UF Pres. Ben Sasse welcomed by leftist protesters claiming ‘far rightist political agenda’
As former U.S. Senator Ben Sasse assumed the University of Florida presidency, protesters demanded that he ‘act in the best interest of the UF community, not a far rightist political agenda.’
Protesters were also concerned about the state of DEI after Gov. DeSantis investigated colleges’ DEI spending and introduced a sweeping legislative agenda that could dismantle DEI in higher education.
Editor's Note: An earlier draft of this article published the morning of Feb. 7. omitted the number of protesters and one of the protesting organizations, the Young Democratic Socialists of America. This article has now been updated to include the most recent information.
As Ben Sasse assumed the University of Florida (UF) presidency, protesters demanded that he “act in the best interest of the UF community, not a far rightist political agenda.”
Sasse, a former Republican U.S. Senator for Nebraska, has come under fire from students, faculty, staff, and others in the UF community for his conservative positions and UF’s presidential selection process, according to a report in The Gainesville Sun. For his conservative positions, the report noted his “disappointment” in 2015 when a Supreme Court ruling legalized same-sex marriage.
Protesters also expressed concern over the state of diversity, equity, and inclusion (DEI) at UF. After Gov. Ron DeSantis investigated Florida public colleges’ DEI spending, he introduced a sweeping legislative agenda that could dismantle DEI in hiring, curricula, and programming.
[RELATED: DeSantis admin claims universities 'significantly misreported and under-reported’ DEI spending: report]
UF Graduate Assistants United (UF-GAU), the union representing graduate workers, shared an Instagram post announcing the protest, which involved around 100 members of the UF community, according to The Gainesville Sun. Organizations such as the Young Democratic Socialists of America joined the protest.
“UF has rolled over as DeSantis continues to attack academic freedom, our transgender community members, and our institutional sovereignty,” the post reads. Protesters demanded competitive salaries and wages for all UF employees, Sasse’s disavowal of “attacks from Tallahassee on academic and free speech,” a commitment to diversity, equity, and inclusion (DEI), and tenure protection.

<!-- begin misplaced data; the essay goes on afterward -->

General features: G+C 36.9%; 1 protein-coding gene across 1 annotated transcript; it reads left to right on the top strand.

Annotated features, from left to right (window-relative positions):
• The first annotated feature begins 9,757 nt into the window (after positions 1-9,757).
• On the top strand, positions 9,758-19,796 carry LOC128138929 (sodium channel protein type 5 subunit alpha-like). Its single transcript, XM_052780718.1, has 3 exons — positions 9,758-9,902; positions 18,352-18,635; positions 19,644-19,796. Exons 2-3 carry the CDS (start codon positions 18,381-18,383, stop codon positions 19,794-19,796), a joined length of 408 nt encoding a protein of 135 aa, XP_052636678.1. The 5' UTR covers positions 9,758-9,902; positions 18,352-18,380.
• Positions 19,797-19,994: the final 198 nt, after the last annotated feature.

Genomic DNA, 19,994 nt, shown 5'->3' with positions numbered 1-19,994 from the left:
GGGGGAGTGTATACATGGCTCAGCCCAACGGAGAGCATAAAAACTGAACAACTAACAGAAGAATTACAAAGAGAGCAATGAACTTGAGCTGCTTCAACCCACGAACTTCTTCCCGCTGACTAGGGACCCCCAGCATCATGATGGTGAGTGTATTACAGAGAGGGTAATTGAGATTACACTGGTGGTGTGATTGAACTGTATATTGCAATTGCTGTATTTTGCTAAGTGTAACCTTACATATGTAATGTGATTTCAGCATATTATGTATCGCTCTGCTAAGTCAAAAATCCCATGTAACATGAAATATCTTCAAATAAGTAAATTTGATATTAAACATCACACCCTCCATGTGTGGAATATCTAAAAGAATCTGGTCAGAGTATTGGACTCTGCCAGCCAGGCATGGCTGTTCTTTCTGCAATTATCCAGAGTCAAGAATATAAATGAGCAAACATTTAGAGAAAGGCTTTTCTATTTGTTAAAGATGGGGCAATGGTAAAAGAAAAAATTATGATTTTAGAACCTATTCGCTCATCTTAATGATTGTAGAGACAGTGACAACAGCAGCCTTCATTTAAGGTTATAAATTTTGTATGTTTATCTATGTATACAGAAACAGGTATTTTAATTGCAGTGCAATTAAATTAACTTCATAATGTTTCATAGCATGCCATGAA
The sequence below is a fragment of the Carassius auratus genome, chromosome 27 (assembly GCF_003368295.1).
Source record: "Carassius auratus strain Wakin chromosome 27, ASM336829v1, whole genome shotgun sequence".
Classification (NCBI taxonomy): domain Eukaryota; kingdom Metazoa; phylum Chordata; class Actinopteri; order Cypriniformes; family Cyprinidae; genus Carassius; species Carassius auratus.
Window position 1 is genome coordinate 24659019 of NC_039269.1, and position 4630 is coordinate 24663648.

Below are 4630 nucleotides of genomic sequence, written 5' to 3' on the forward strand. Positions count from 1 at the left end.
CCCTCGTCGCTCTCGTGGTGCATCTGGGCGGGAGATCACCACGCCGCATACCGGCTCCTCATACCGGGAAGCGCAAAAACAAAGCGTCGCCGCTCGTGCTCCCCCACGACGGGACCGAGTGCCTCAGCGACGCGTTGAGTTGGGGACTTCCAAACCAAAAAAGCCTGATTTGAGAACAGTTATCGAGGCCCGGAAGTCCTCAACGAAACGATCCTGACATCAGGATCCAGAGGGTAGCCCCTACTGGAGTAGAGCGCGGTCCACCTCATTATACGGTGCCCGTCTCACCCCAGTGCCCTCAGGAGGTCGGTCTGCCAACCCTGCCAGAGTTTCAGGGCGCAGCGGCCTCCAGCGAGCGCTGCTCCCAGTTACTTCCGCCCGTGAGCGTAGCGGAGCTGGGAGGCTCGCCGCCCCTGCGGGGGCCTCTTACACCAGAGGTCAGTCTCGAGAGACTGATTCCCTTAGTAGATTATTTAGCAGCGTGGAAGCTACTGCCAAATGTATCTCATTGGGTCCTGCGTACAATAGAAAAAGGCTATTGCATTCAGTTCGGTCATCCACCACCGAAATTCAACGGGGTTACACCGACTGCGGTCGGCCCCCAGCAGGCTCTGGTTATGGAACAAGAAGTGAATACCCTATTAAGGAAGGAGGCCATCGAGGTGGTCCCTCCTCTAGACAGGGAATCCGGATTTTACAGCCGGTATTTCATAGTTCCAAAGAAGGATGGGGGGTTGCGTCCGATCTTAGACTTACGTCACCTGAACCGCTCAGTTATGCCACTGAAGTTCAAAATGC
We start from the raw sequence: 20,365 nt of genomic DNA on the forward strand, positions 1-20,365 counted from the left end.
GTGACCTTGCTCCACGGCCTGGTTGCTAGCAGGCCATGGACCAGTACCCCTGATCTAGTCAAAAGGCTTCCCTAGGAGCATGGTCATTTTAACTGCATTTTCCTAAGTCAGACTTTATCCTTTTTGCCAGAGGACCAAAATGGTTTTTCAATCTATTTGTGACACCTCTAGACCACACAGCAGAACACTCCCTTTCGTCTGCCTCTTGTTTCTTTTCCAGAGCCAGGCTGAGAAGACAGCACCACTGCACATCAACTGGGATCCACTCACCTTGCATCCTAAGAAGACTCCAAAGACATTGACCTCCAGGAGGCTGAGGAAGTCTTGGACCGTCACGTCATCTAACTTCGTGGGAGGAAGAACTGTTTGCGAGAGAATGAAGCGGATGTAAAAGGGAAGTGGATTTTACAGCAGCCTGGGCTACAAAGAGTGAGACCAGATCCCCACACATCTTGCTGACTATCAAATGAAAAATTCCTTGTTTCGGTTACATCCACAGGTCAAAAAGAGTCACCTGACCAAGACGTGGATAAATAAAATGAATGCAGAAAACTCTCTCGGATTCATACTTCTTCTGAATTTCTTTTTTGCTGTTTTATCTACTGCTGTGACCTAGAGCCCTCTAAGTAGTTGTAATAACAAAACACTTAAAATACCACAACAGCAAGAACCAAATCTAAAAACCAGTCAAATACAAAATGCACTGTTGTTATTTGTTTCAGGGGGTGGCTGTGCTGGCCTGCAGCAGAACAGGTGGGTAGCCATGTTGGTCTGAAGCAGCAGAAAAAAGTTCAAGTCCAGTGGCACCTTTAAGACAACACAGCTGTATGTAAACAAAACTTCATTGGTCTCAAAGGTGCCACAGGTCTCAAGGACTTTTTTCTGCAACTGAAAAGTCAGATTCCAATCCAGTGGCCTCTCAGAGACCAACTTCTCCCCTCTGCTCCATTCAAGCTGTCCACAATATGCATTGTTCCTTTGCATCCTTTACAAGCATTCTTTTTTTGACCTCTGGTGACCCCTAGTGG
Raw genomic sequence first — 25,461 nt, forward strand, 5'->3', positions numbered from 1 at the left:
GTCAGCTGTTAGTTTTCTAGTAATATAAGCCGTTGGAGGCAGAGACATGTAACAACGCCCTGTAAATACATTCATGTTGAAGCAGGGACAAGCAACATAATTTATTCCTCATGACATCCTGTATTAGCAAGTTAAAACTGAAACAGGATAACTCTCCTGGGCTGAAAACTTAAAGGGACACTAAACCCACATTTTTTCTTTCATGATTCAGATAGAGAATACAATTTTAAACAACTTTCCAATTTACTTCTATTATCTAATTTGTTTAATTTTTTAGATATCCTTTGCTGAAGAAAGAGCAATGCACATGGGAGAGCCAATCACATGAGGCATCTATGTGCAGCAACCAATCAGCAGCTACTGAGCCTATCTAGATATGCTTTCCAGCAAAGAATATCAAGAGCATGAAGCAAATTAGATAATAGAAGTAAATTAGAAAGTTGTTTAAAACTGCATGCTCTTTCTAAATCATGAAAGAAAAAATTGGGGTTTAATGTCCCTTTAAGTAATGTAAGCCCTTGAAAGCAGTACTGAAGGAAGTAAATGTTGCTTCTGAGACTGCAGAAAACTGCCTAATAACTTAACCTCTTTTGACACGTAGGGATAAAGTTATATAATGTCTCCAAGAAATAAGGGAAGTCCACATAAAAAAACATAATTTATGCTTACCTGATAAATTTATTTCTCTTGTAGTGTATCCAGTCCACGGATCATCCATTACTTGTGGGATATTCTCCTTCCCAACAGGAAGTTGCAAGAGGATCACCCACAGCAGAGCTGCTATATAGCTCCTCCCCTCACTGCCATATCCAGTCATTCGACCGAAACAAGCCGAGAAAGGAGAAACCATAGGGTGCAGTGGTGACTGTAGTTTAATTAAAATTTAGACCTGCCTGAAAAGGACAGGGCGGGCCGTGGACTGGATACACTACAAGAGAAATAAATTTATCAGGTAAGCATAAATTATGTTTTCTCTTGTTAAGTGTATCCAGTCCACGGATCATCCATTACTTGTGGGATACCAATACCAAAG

To maintain pre-existing DEI commitments, UF-GAU wrote, UF must “continue providing gender-affirming care and comprehensive reproductive care regardless of the Florida Board of Medicine ‘standard of care.’”
The Florida Board of Medicine, a regulatory group appointed by the governor that oversees medical providers, will soon hear another round of public comments on banning transgender care for minors, according to the Tallahassee Democrat.
Protesters also demanded UF’s non-compliance with House Bill 7, the 2022 legislation commonly referred to as the Stop WOKE Act.
Guidance from former UF President Kent Fuchs warned that universities could face financial penalties for non-compliance with HB 7. He summarized HB 7 as a bill mandating that discussions on “race, color, national origin, or sex” happen “in an objective manner.”
Fuchs’ guidance said “that instructors may continue to address important academic subjects,” but the bill seeks to prohibit teaching “the ‘right’ point of view or compel or encourage students to adopt a specific belief.”
UF’s search committee to replace Fuchs, The Gainesville Sun reported, received criticism for selecting Sasse as the only finalist “and because of his political background.”
[RELATED: PROF. GIORDANO: Ben Sasse is the right man for the University of Florida]
“It later came out at the UF Board of Trustees meeting where he was unanimously approved that no other finalist wanted to come forward unless they were selected as the sole finalist,” The Gainesville Sun wrote.
At a previous protest covered by The Gainesville Sun, Sasse said, “Obviously I wish they didn't have the position they have but I strongly support the right of people to protest and exercise their free speech rights.”
Campus Reform contacted all relevant parties listed for comment and will update this article accordingly.